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HTML

              
                <p>The family of Marcus Cato, it is said, was of Tusculan origin, though he lived, previous to his career as soldier and statesman, on an inherited estate in the country of the Sabines. His ancestors commonly passed for men of no note whatever, but Cato himself extols his father, Marcus, as a brave man and good soldier. He also says that his grandfather, Cato, often won prizes for soldierly valour, and received from the state treasury, because of his bravery, the price of five horses which had been killed under him in battle. The Romans used to call men who had no family distinction, but were coming into public notice through their own achievements, "new men," and such they called Cato. But he himself used to say that as far as office and distinction went, he was indeed new, but having regard to ancestral deeds of valour, he was oldest of the old. His third name was not Cato at first, but Priscus. Afterwards he got the surname of Cato for his great abilities. The Romans call a man who is wise and prudent, catus.
<p>As for his outward appearance, he had reddish hair, and keen grey eyes. His bodily habit, since he was addicted from the very first to labour with his own hands, a temperate mode of life, and military duties, was very serviceable, and disposed alike to vigour and health. His discourse, — a second body, as it were, and, for the use of a man who would live neither obscurely nor idly, an instrument with which to perform not only necessary, but also high and noble services, — this he developed and perfected in the villages and towns about Rome, where he served as advocate for all who needed him, and got the reputation of being, first a zealous pleader, and then a capable orator. Thenceforth the weight and dignity of his character revealed themselves more and more to those who had dealings with him; they saw that he was bound to be a man of great affairs, and have a leading place in the state. For he not only gave his services in legal contests without fee of any sort, as it would seem, but did not appear to cherish even the repute won in such contests as his chief ambition. Nay, he was far more desirous of high repute in battles and campaigns against the enemy, and while he was yet a mere stripling, had his breast covered with honourable wounds. He says himself that he made his first campaign when he was seventeen years old, at the time when Hannibal was consuming Italy with the flames of his successes.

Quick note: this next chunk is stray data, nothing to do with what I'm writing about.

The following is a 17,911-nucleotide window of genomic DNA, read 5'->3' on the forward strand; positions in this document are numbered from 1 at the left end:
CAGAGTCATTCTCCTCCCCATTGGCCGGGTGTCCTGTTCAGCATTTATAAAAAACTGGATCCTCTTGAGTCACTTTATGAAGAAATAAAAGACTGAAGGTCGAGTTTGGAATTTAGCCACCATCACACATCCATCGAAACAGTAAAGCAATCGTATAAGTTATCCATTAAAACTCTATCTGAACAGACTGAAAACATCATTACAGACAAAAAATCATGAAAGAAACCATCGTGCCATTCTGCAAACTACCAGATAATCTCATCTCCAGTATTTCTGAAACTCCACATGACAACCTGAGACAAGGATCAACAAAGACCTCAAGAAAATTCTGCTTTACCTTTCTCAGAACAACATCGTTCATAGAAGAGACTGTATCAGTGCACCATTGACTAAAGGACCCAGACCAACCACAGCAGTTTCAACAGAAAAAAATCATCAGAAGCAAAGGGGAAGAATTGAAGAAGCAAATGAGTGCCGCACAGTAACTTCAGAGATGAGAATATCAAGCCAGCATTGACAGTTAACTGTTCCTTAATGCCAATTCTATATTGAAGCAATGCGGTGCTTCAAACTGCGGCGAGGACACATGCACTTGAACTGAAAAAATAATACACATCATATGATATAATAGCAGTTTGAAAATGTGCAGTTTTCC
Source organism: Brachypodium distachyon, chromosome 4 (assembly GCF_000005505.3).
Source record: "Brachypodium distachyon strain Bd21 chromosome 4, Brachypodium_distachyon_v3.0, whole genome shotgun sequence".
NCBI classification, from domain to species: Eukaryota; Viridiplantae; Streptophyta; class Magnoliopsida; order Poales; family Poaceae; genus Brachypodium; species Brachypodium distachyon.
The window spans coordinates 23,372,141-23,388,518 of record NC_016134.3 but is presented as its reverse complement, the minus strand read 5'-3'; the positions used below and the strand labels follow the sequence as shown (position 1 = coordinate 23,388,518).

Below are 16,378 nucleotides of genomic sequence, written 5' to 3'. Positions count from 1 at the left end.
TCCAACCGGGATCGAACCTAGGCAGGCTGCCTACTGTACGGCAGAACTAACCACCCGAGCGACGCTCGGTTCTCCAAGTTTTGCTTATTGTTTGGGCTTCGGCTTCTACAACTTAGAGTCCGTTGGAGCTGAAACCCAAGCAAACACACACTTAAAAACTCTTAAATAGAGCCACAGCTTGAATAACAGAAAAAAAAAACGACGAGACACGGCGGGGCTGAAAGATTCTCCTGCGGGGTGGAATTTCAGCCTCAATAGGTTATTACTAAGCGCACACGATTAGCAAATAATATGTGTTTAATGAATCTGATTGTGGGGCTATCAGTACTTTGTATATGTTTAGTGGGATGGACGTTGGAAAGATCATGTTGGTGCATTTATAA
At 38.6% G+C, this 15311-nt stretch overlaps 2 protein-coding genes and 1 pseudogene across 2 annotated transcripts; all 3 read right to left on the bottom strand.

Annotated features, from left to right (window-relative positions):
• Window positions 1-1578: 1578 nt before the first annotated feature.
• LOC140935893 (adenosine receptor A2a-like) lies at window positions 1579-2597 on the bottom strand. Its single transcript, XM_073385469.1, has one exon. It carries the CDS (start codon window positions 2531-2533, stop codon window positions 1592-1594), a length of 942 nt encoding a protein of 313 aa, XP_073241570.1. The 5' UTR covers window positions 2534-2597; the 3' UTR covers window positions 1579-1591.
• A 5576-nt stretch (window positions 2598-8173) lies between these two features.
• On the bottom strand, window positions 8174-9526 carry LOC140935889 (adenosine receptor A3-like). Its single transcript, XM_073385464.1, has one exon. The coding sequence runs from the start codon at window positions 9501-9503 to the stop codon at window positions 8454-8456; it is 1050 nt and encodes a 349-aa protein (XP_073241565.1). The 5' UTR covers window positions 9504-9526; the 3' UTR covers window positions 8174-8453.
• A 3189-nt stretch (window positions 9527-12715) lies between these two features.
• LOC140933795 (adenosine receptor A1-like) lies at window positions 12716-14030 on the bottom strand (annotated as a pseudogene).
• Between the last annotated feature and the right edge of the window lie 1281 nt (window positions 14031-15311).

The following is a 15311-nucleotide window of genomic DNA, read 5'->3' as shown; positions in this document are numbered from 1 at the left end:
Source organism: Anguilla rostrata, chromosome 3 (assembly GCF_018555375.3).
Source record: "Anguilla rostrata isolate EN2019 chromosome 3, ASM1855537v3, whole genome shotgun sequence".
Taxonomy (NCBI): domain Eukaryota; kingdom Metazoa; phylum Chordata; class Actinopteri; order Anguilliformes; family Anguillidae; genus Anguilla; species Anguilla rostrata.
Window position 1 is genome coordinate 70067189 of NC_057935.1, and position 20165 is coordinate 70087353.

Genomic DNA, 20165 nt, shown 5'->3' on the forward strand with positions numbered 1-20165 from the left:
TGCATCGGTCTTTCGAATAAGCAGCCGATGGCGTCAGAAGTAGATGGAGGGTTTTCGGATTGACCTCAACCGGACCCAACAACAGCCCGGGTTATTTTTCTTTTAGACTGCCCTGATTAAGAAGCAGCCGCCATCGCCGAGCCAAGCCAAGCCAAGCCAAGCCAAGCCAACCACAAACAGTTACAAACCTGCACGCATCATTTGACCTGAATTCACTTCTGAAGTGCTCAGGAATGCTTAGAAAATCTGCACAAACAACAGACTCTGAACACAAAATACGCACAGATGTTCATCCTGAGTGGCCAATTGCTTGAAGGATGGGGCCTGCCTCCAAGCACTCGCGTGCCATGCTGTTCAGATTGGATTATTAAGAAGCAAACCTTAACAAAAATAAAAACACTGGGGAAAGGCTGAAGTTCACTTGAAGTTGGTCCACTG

<p>In battle, he showed himself effective of hand, sure and steadfast of foot, and of a fierce countenance. With threatening speech and harsh cries he would advance upon the foe, for he rightly thought, and tried to show others, that often-times such action terrifies the enemy more than the sword. On the march, he carried his own armour on foot, while a single attendant followed in charge of his camp utensils. With this man, it is said, he was never wroth, and never scolded him when he served up a meal, nay, he actually took hold himself and assisted in most of such preparations, provided he was free from his military duties. Water was what he drank on his campaigns, except that once in a while, in a raging thirst, he would call for vinegar, or, when his strength was failing, would add a little wine.
              
            
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CSS

              
                @import url(https://fonts.googleapis.com/css?family=Slabo+27px);

$screen-large: 1500px;
$screen-med: 750px;
$screen-small: 420px;

body { 
  font-family: 'Slabo 27px', serif; 
margin: 2rem; 
  font-size: 1.3rem;
  line-height: 1.3;
  color: #fff;
  background: #333;
  @media (max-width: $screen-med) { 
    background: #000;
    line-height: 1.4;
   }
}
              
            
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JS

              
                
              
            
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999px

Console